Terms and conditions statements are ridiculous. This is known. But to illustrate just how ridiculous the notion that we actually read these things is, Choice employed someone to actually try.
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Banks such as Westpac, NAB, ANZ, and Commonwealth have employed deliberate delaying tactics to arbitrarily make the process of cancelling a credit card more difficult. Australian banks are yet to meaningfully respond to an industry-led report that found there is a serious need for reform in how credit cards are handled, and as we move closer to a cashless society, it's becoming more and more important.
Predicting the future is near impossible -- but that doesn‘t stop us all from having a red hot go. Human beings have been predicting the future since the beginning of history and the results range from the hilarious to the downright uncanny.
One thing all future predictions have in common: they‘re rooted in our current understanding of how the world works. It‘s difficult to escape that mindset. We have no idea how technology will evolve, so our ideas are connected to the technology of today.
Consumer watchdog Choice has sent a "super complaint" to the Australian Competition and Consumer Commission (ACCC) about the airline sector which it accuses of dodging myriad consumer laws - especially when it comes to the terms and conditions for online bookings. Here are five ways Aussie airlines currently mislead and rip off customers, as outlined by Choice.
With Christmas rapidly approaching, many shoppers are looking to pick up popular gift ideas like drones, smartphones and slow cookers for their loved ones. Unfortunately, some items aren't safe and should not be purchased under any circumstances. Consumer watchdog Choice recently named and shamed a range of products that were recalled due to safety concerns in 2016. Here are 12 to avoid putting under your Christmas tree.
The Shonky Awards have just wrapped up. There were winners and those winners were losers. All-in-all it was a good day for publically shaming some of Australia's top brands for misleading consumers and misrepresenting their products.
Personally I'm just happy that Pringles got called out for its terrible decision to move to a box I can't get my goddamn hands inside.
Earlier this week, we reported that some HP printers had started rejecting replacement ink cartridges that aren’t manufactured by the vendor. Consumer rights advocacy group CHOICE is now investigating HP for potentially breaching Australian Consumer Laws. Read on to find out more.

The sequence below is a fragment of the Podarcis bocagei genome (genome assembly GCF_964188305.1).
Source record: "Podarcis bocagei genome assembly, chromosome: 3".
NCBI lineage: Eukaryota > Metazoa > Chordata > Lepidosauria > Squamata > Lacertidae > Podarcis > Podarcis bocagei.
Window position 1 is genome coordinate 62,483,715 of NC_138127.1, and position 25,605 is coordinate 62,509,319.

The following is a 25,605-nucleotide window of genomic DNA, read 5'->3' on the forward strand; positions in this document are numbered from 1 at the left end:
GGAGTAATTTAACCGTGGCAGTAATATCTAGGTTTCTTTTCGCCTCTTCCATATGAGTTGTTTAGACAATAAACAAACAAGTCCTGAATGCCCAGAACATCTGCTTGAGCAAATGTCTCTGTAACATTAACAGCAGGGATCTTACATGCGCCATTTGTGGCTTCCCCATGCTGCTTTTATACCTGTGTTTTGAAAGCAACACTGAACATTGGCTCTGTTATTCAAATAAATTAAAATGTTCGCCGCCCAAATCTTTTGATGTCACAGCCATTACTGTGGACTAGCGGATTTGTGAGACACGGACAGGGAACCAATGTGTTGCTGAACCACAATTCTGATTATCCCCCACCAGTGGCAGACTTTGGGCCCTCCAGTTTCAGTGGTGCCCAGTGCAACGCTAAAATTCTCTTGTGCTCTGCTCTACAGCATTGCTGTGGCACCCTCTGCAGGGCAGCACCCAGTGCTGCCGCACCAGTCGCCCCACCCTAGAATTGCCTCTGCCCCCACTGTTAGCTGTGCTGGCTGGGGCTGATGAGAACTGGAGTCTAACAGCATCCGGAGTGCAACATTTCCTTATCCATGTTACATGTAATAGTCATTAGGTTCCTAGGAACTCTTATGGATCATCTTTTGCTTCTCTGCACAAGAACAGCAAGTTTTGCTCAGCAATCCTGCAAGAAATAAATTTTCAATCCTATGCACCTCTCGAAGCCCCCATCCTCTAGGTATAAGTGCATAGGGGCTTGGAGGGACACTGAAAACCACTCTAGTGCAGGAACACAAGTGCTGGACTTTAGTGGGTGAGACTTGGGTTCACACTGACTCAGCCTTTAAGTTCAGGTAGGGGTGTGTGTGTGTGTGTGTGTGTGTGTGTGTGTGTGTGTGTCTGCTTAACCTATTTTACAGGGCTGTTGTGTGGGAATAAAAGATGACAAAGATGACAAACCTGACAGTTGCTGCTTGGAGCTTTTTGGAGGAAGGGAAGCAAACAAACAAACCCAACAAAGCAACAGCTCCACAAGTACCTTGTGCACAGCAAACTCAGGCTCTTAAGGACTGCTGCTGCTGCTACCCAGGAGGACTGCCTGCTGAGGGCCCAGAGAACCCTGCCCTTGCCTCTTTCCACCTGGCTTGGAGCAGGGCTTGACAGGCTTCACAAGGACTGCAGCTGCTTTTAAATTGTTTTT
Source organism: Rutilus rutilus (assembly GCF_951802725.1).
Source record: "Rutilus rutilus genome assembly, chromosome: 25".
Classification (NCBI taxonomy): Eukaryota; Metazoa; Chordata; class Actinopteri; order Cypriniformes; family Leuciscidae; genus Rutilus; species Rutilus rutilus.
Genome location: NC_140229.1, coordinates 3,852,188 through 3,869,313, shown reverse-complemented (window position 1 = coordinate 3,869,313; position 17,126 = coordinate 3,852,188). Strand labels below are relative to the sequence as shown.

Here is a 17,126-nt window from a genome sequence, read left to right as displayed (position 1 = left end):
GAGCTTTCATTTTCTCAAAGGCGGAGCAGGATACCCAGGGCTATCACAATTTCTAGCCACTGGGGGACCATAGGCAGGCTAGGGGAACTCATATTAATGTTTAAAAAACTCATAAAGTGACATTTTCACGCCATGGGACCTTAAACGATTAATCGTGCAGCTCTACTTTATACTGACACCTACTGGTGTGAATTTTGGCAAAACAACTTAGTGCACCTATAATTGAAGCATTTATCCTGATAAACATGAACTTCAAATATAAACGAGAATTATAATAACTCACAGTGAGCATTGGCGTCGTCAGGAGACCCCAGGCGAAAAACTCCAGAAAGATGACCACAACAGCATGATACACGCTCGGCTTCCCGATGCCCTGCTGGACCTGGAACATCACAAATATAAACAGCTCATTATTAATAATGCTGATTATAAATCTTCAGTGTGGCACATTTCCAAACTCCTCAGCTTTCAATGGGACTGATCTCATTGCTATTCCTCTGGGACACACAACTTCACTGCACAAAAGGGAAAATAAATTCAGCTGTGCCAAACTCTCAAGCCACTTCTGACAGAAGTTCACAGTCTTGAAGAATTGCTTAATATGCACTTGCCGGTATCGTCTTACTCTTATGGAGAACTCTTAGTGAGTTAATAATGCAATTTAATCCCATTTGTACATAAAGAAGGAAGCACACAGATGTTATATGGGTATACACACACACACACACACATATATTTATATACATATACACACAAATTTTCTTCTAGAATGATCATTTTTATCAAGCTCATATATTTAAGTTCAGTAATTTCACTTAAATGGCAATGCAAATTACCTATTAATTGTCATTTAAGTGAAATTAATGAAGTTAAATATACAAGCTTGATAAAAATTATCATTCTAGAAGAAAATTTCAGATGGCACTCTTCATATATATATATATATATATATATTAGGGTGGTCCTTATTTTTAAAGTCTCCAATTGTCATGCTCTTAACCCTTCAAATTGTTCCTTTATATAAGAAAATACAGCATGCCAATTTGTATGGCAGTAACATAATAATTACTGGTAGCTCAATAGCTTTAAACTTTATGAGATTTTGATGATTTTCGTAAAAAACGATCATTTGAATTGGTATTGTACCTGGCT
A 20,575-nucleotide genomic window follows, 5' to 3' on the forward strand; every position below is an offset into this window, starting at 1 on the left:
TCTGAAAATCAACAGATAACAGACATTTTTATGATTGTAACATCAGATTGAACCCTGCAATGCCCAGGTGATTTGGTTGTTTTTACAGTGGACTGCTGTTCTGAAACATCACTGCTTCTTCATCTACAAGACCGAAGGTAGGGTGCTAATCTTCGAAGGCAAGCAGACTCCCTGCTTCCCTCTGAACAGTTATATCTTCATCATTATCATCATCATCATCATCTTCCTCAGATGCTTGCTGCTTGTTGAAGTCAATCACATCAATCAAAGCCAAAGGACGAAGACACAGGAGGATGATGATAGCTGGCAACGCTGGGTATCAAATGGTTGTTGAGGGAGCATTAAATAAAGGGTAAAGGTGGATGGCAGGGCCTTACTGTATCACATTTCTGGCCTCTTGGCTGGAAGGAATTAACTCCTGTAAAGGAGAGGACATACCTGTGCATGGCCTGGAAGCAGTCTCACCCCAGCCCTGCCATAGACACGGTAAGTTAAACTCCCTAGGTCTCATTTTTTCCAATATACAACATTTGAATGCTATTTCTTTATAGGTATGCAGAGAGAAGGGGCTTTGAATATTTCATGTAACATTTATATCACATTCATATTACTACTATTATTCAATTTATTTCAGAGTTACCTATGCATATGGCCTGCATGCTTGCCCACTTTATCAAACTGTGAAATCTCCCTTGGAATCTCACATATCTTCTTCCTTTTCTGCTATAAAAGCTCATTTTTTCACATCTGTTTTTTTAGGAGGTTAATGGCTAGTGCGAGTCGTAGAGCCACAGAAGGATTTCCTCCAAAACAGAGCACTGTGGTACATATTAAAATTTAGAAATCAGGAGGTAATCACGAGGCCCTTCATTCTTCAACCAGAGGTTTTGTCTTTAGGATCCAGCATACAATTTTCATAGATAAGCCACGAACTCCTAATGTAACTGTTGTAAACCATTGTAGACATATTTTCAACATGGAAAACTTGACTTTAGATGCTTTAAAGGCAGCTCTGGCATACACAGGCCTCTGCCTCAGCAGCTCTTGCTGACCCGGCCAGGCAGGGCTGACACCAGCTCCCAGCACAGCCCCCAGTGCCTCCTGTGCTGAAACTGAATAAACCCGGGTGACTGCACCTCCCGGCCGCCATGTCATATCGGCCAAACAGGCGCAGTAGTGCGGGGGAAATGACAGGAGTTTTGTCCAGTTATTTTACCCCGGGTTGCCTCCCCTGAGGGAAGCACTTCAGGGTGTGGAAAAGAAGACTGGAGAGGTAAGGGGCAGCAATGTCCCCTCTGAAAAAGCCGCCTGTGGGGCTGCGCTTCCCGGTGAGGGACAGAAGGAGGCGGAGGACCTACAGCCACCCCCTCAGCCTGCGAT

To paraphrase Kate McCartney from The Katering Show, the Thermomix is a futuristic saucepan presumably spawned in a gangbang of different cooking appliances. It also has a tendency to explode without warning on its owners, causing horrific second-degree burns.
Following a mass incident report by consumer advocacy group CHOICE, the Australian Competition and Consumer Commission (ACCC) is launching an official investigation. This means you might finally be able to get that refund on your overpriced kitchen doodad.
Telstra is known to charge its customers more for its telecommunications services and has been getting away with it by being the "premium" provider. The telco boasted reliable services and excellent coverage across Australia, often being the only provider of mobile phone or internet that can service remote areas. But with the recent string of network outages, can Telstra continue to charge more for its services? Just how much more are Telstra customers forking out? Consumer group Choice has done an extensive pricing comparison. Read on to find out.
Everyone's been a recipient of a gift that doesn't work, something that doesn't perform as functioned or maybe you've been given an item that's actually been recalled. If that's the case, it's worth brushing up on your statutory rights under the Australian Consumer Law -- because most salespeople don't know them.
Consumer watchdog CHOICE recently conducted tests on six popular sunscreens with a SPF rating of 50+. Surprisingly, only two brands actually met the claimed protection rating, with the others ranging between SPF42 and SPF29. This infographic names and shames the products that failed to deliver on their promise.
Maybe you've never had a bad experience returning a dodgy TV or gadget. Good for you! Unfortunately, very few of us fall into this lovely demographic and have endured the run-around from both online and bricks-and-mortar stores. Turns out almost half of Aussie electronics retailers are guilty of having staff with no idea of what rights consumers have.
Would you freak out if you received a piracy warning letter? Apparently, most Aussies don't seem to care. A new national survey released by the Federal Government has ranked infringement notices as the least effective method of preventing illegal downloads. Only 20 per cent of respondents said they would stop pirating if they received a cease-and-desist letter from their ISP; even if they were threatened with an account suspension.
Consumer watchdog CHOICE has released the results of an investigation into the online travel insurance policies offered by Qantas, Jetstar and Virgin. It found that auto-selecting a policy when purchasing a plane ticket often resulted in a higher price tag and a raft of sneaky exclusions. Tellingly, most policies gave customers just ten minutes to review a 14,000 word document before the connection timed out.
The CHOICE "Shonky Awards" have named and shamed the dodgiest consumer products of 2014, with Thermomix "winning" the consumer vote by a landslide. The once-loved kitchen appliance received more nominations than any product in the award's nine-year history. Hell hath no fury like a Thermo fan scorned.